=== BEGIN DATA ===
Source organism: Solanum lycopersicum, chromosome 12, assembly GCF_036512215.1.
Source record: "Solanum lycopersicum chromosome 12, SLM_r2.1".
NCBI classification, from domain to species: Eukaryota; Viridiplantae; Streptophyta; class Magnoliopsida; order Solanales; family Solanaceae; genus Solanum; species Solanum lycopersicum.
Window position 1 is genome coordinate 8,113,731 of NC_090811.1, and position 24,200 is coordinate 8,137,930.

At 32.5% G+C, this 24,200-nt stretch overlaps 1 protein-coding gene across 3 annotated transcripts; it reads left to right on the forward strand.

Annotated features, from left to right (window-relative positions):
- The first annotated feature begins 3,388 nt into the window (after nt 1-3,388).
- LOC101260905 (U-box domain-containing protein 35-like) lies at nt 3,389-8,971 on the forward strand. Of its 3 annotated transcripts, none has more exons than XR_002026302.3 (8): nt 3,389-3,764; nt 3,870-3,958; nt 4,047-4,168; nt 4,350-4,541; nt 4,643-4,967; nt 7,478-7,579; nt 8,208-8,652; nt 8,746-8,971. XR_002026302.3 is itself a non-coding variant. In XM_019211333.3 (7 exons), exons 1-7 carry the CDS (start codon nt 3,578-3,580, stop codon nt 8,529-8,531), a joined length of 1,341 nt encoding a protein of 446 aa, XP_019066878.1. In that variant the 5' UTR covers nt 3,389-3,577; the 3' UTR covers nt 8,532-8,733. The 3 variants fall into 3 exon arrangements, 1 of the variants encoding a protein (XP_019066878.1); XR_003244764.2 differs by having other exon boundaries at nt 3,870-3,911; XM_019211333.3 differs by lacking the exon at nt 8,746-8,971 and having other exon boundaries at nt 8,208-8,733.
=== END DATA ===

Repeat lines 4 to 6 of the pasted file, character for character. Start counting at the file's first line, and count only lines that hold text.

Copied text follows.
Window position 1 is genome coordinate 8,113,731 of NC_090811.1, and position 24,200 is coordinate 8,137,930.

At 32.5% G+C, this 24,200-nt stretch overlaps 1 protein-coding gene across 3 annotated transcripts; it reads left to right on the forward strand.

Annotated features, from left to right (window-relative positions):